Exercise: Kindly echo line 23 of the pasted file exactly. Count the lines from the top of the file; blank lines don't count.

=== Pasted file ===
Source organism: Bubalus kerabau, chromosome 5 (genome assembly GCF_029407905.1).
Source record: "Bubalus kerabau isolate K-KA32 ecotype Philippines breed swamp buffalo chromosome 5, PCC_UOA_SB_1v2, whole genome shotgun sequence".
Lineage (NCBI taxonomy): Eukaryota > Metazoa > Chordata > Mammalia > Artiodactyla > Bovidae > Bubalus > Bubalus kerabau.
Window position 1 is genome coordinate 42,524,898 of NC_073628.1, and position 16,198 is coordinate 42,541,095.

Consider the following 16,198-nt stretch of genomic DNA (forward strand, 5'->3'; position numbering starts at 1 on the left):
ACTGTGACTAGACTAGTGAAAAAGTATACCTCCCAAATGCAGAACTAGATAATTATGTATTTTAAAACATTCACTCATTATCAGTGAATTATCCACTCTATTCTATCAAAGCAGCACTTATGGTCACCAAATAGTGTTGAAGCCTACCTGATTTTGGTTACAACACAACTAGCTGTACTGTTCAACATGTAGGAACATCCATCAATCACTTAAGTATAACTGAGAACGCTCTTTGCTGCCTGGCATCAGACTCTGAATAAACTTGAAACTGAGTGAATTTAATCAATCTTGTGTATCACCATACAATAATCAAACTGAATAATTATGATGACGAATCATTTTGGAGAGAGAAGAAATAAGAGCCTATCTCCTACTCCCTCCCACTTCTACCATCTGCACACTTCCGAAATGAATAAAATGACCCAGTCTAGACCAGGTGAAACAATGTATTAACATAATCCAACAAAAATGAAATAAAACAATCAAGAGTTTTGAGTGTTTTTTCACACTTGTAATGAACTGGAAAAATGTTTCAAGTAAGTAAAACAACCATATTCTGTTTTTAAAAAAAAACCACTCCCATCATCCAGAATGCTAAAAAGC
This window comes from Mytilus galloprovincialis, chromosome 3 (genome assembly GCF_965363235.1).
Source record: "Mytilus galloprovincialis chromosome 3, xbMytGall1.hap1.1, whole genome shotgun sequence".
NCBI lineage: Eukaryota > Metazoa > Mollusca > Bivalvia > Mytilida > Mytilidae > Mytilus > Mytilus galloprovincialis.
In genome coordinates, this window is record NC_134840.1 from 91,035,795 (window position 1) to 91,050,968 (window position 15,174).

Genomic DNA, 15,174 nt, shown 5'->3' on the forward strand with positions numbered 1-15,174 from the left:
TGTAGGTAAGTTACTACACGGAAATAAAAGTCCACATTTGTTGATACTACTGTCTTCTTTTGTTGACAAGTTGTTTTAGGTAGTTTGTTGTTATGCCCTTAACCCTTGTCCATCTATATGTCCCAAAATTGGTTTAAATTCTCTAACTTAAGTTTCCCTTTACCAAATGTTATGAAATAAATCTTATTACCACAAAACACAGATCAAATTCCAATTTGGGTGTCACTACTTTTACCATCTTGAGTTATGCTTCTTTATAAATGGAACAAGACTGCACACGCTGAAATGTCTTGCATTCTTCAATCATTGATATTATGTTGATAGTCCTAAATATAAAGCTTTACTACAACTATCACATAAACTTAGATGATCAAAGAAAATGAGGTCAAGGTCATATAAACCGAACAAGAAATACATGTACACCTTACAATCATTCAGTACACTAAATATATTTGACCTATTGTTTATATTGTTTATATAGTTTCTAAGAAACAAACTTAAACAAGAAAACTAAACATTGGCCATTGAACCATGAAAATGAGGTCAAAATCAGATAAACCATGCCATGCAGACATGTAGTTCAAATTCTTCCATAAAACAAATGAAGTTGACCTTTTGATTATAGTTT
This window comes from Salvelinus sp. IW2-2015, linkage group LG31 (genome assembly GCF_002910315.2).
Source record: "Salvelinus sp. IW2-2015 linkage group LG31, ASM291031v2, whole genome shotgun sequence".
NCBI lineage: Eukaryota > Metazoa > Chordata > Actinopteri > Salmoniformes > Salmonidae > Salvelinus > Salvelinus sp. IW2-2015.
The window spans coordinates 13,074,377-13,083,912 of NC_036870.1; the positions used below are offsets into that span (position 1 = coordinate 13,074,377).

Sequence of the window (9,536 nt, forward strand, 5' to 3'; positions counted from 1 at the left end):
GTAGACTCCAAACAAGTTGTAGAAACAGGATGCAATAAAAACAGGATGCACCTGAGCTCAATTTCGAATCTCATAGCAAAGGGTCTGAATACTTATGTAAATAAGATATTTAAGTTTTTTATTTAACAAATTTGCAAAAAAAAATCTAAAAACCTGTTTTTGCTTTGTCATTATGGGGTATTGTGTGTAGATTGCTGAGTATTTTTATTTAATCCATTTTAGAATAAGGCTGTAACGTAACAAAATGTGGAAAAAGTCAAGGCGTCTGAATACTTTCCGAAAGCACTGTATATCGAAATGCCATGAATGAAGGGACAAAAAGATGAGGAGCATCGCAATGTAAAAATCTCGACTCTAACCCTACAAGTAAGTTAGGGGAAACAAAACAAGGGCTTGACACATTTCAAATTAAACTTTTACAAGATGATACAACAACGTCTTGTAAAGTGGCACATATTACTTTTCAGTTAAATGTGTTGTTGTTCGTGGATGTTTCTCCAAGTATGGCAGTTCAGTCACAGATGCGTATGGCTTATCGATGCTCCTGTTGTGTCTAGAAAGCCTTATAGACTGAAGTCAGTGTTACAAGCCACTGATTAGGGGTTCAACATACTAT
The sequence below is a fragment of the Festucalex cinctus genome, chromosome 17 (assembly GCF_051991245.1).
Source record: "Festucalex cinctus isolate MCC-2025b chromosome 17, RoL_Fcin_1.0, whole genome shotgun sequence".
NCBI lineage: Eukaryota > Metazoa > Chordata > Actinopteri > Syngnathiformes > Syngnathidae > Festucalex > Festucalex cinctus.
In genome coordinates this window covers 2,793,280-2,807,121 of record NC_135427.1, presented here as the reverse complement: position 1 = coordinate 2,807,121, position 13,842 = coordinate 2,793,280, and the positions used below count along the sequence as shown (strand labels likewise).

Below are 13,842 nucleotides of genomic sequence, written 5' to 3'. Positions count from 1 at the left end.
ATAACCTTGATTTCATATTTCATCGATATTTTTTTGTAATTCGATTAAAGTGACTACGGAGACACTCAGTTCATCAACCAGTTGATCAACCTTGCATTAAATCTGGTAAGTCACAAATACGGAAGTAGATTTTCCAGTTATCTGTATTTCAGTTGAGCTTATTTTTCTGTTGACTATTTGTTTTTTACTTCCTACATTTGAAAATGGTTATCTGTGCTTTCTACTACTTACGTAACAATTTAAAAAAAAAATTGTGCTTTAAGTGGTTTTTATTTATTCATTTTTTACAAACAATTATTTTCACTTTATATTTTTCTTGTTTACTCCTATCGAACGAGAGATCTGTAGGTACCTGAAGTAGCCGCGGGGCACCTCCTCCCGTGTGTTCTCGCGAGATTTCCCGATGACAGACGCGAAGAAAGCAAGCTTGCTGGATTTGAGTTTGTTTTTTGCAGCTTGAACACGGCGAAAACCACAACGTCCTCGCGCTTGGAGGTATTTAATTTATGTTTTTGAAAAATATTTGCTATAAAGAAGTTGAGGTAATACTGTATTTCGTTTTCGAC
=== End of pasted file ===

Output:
Below are 13,842 nucleotides of genomic sequence, written 5' to 3'. Positions count from 1 at the left end.